Whoever said things would be easier in the digital world! Well they probably would be if everything was digital and although it’s possibly where we are headed…we’re certainly not there yet! Only the other day I was discussing with a colleague the major advances we’ve seen over the last decade.

Previous to digital, we would call in a photographer, fit into their tight schedule, and get the object shot. Then, about a week later, we’d get a tiny proof sheet back for us to run a Lupe (eye glass) across to ensure we’d had something we wanted. Each shot required, would be flagged and the negatives or transparencies would be sent to the scanning company for hi-res scanning or drum scanning as they used to call it. Finally a CD (which was pretty new back then) or possibly a Cyquest Disk would be delivered and you’d finally get to see on your extremely expensive but VERY slow computer what you had photographed a fortnight before!

In contrast today, we can shoot with high level cameras at a fraction of the time and cost with some amazing results. The digital world has bought technology to our doors which saves us time, money and on many occasions our sanity…but is there a cost?

When it comes to digital photography, it’s a case of when is big enough actually enough. I shot some beautiful shots for Challenge Dairy the other day (which can be seen in our gallery) on a new, state of the art, high resolution camera with a lens that nearly cost as much as the camera. Every click of the button produced a 150Mb file at over 39 megapixels! WOW. No doubt, the images are stunning and the shot can be zoomed in on with clarity or blown up for a billboard not a worry…but most people would buy a house for what that setup was worth!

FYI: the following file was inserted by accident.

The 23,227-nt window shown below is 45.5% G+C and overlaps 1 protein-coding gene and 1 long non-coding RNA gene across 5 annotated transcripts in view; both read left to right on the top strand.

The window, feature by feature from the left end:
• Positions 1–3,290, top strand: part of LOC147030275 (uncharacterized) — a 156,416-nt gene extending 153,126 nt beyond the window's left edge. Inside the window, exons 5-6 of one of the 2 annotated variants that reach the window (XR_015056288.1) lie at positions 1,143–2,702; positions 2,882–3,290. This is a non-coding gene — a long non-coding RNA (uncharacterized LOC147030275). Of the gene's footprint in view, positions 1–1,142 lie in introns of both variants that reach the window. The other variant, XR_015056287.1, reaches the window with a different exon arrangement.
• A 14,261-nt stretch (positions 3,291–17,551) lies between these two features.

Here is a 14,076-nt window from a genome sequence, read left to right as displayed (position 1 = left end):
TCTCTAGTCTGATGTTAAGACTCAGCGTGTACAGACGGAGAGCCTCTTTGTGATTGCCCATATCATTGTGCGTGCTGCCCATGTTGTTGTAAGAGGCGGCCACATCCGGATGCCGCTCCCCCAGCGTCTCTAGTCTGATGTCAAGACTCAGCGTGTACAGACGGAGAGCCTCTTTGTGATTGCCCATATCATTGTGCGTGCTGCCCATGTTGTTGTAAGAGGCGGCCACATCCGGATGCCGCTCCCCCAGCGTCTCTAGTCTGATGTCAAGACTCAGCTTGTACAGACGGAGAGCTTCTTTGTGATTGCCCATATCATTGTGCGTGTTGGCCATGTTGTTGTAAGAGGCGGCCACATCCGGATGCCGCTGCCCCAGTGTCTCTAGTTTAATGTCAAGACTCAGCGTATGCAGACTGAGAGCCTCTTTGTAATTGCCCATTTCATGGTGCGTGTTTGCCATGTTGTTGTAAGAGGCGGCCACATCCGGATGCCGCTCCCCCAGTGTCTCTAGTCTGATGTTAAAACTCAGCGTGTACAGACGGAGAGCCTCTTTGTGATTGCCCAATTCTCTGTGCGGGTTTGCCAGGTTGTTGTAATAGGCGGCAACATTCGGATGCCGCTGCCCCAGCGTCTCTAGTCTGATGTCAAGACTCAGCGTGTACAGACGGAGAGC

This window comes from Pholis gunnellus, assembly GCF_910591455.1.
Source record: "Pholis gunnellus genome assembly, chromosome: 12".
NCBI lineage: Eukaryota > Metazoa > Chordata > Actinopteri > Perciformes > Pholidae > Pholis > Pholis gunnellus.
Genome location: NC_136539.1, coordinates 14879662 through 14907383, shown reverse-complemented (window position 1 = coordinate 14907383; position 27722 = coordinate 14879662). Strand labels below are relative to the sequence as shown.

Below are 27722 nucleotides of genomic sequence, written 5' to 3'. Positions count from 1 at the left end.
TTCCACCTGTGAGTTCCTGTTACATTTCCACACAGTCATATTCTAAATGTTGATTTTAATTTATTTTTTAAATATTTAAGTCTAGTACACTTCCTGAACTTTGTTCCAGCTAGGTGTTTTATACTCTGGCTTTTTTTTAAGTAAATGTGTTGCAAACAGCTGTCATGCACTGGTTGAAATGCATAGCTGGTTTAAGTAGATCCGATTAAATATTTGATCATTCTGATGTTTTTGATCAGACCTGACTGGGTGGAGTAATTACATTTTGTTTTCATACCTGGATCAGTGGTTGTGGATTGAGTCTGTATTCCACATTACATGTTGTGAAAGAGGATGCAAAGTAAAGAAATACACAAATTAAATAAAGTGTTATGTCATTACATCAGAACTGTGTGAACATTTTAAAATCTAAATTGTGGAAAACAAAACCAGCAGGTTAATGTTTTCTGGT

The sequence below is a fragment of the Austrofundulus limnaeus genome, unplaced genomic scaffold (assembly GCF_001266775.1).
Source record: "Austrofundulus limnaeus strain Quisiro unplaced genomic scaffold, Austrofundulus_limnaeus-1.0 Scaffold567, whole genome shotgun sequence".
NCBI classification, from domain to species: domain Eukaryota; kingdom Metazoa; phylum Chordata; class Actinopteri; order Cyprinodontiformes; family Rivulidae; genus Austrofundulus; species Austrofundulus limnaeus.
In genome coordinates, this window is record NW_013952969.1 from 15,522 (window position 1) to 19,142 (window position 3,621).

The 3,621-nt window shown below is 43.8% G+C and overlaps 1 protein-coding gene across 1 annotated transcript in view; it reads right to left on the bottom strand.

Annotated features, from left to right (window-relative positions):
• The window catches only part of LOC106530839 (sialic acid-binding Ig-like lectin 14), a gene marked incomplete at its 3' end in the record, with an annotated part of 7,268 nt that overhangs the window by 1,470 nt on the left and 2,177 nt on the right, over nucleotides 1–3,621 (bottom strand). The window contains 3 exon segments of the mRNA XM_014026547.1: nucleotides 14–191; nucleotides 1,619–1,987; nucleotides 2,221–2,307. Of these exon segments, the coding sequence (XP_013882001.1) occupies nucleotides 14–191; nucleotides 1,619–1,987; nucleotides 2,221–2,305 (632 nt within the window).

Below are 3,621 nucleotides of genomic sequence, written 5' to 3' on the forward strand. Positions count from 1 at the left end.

That’s the top end and the playground where all the pro’s play but what about further down the digital train. K-Mart sell digital cameras for $29.95 and nearly every phone on the market has a camera on it of some kind! The problem is that these low end digital products just don’t produce a shot with the amount of information you really need to work with.

So many times we have clients bring in discs of photos they have taken – many of them wonderful shots – but most of the time they are just simply too small for us to use. It’s such a shame to see there disappointment when we have to tell them that the shots just aren’t high enough quality.

There’s a really great guide available on the net that might help you. It was published on bhphotovideo.com (Click the link to view the guide)

Hopefully this gives you some insight into both the evolution of digital photography within the industry and also a clearer picture of what you should expect out of your camera.